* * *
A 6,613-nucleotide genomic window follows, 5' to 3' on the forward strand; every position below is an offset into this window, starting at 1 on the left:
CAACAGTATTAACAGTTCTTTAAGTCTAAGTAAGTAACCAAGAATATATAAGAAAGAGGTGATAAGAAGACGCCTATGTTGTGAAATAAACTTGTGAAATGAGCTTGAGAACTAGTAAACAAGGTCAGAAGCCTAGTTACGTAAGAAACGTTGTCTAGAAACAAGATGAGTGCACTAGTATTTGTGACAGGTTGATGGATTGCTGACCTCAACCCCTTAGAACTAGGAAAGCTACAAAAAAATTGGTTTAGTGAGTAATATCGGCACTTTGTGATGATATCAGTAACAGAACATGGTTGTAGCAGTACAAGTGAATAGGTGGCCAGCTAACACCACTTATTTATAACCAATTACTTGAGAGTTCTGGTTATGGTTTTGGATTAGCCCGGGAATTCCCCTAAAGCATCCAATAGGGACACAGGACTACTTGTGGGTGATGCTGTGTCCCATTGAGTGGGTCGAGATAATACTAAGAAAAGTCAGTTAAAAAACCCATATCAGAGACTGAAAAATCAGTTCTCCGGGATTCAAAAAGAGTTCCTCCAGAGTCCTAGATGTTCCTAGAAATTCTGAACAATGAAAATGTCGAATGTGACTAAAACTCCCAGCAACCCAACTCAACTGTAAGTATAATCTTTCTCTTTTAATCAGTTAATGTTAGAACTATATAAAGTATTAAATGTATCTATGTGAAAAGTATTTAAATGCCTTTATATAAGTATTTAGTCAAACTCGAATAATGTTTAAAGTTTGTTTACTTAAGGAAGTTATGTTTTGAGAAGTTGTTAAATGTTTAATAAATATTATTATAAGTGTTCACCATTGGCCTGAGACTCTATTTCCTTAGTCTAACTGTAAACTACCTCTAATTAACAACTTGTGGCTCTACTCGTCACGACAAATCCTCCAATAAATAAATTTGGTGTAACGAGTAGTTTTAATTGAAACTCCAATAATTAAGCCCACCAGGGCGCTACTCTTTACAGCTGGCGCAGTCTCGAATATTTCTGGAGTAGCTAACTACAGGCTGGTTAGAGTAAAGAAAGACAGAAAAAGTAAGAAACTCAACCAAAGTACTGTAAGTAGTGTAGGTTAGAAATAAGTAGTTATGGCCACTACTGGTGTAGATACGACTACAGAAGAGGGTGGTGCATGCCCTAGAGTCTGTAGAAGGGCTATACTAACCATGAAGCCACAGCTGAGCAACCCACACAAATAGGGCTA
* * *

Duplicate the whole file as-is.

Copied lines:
A 6,613-nucleotide genomic window follows, 5' to 3' on the forward strand; every position below is an offset into this window, starting at 1 on the left:
CAACAGTATTAACAGTTCTTTAAGTCTAAGTAAGTAACCAAGAATATATAAGAAAGAGGTGATAAGAAGACGCCTATGTTGTGAAATAAACTTGTGAAATGAGCTTGAGAACTAGTAAACAAGGTCAGAAGCCTAGTTACGTAAGAAACGTTGTCTAGAAACAAGATGAGTGCACTAGTATTTGTGACAGGTTGATGGATTGCTGACCTCAACCCCTTAGAACTAGGAAAGCTACAAAAAAATTGGTTTAGTGAGTAATATCGGCACTTTGTGATGATATCAGTAACAGAACATGGTTGTAGCAGTACAAGTGAATAGGTGGCCAGCTAACACCACTTATTTATAACCAATTACTTGAGAGTTCTGGTTATGGTTTTGGATTAGCCCGGGAATTCCCCTAAAGCATCCAATAGGGACACAGGACTACTTGTGGGTGATGCTGTGTCCCATTGAGTGGGTCGAGATAATACTAAGAAAAGTCAGTTAAAAAACCCATATCAGAGACTGAAAAATCAGTTCTCCGGGATTCAAAAAGAGTTCCTCCAGAGTCCTAGATGTTCCTAGAAATTCTGAACAATGAAAATGTCGAATGTGACTAAAACTCCCAGCAACCCAACTCAACTGTAAGTATAATCTTTCTCTTTTAATCAGTTAATGTTAGAACTATATAAAGTATTAAATGTATCTATGTGAAAAGTATTTAAATGCCTTTATATAAGTATTTAGTCAAACTCGAATAATGTTTAAAGTTTGTTTACTTAAGGAAGTTATGTTTTGAGAAGTTGTTAAATGTTTAATAAATATTATTATAAGTGTTCACCATTGGCCTGAGACTCTATTTCCTTAGTCTAACTGTAAACTACCTCTAATTAACAACTTGTGGCTCTACTCGTCACGACAAATCCTCCAATAAATAAATTTGGTGTAACGAGTAGTTTTAATTGAAACTCCAATAATTAAGCCCACCAGGGCGCTACTCTTTACAGCTGGCGCAGTCTCGAATATTTCTGGAGTAGCTAACTACAGGCTGGTTAGAGTAAAGAAAGACAGAAAAAGTAAGAAACTCAACCAAAGTACTGTAAGTAGTGTAGGTTAGAAATAAGTAGTTATGGCCACTACTGGTGTAGATACGACTACAGAAGAGGGTGGTGCATGCCCTAGAGTCTGTAGAAGGGCTATACTAACCATGAAGCCACAGCTGAGCAACCCACACAAATAGGGCTA